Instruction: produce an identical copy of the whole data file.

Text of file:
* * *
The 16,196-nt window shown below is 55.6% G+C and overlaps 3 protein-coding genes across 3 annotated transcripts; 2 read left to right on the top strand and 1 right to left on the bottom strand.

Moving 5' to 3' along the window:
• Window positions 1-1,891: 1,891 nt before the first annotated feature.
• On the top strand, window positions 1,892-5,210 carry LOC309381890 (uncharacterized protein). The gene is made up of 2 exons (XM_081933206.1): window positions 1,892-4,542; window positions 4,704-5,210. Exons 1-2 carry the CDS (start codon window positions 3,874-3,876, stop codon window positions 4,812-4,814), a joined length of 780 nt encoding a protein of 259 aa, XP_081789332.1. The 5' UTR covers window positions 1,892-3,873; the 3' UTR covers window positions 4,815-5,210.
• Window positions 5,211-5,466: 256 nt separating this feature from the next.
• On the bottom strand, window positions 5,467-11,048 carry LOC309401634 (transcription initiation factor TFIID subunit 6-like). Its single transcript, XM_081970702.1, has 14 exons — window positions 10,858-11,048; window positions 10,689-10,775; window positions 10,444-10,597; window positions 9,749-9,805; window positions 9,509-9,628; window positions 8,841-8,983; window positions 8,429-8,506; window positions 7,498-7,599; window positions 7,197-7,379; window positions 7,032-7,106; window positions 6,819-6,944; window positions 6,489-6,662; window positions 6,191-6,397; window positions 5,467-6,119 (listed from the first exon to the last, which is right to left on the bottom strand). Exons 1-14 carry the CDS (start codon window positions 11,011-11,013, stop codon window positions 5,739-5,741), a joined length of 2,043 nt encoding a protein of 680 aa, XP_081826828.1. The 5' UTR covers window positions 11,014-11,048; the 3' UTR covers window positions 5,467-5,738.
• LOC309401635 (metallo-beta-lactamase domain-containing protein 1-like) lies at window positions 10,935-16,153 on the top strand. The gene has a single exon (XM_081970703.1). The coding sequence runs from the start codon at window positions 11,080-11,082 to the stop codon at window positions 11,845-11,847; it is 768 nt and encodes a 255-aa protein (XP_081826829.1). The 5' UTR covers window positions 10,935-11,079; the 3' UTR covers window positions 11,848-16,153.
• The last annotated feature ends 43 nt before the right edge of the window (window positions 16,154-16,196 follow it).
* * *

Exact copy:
The 16,196-nt window shown below is 55.6% G+C and overlaps 3 protein-coding genes across 3 annotated transcripts; 2 read left to right on the top strand and 1 right to left on the bottom strand.

Moving 5' to 3' along the window:
• Window positions 1-1,891: 1,891 nt before the first annotated feature.
• On the top strand, window positions 1,892-5,210 carry LOC309381890 (uncharacterized protein). The gene is made up of 2 exons (XM_081933206.1): window positions 1,892-4,542; window positions 4,704-5,210. Exons 1-2 carry the CDS (start codon window positions 3,874-3,876, stop codon window positions 4,812-4,814), a joined length of 780 nt encoding a protein of 259 aa, XP_081789332.1. The 5' UTR covers window positions 1,892-3,873; the 3' UTR covers window positions 4,815-5,210.
• Window positions 5,211-5,466: 256 nt separating this feature from the next.
• On the bottom strand, window positions 5,467-11,048 carry LOC309401634 (transcription initiation factor TFIID subunit 6-like). Its single transcript, XM_081970702.1, has 14 exons — window positions 10,858-11,048; window positions 10,689-10,775; window positions 10,444-10,597; window positions 9,749-9,805; window positions 9,509-9,628; window positions 8,841-8,983; window positions 8,429-8,506; window positions 7,498-7,599; window positions 7,197-7,379; window positions 7,032-7,106; window positions 6,819-6,944; window positions 6,489-6,662; window positions 6,191-6,397; window positions 5,467-6,119 (listed from the first exon to the last, which is right to left on the bottom strand). Exons 1-14 carry the CDS (start codon window positions 11,011-11,013, stop codon window positions 5,739-5,741), a joined length of 2,043 nt encoding a protein of 680 aa, XP_081826828.1. The 5' UTR covers window positions 11,014-11,048; the 3' UTR covers window positions 5,467-5,738.
• LOC309401635 (metallo-beta-lactamase domain-containing protein 1-like) lies at window positions 10,935-16,153 on the top strand. The gene has a single exon (XM_081970703.1). The coding sequence runs from the start codon at window positions 11,080-11,082 to the stop codon at window positions 11,845-11,847; it is 768 nt and encodes a 255-aa protein (XP_081826829.1). The 5' UTR covers window positions 10,935-11,079; the 3' UTR covers window positions 11,848-16,153.
• The last annotated feature ends 43 nt before the right edge of the window (window positions 16,154-16,196 follow it).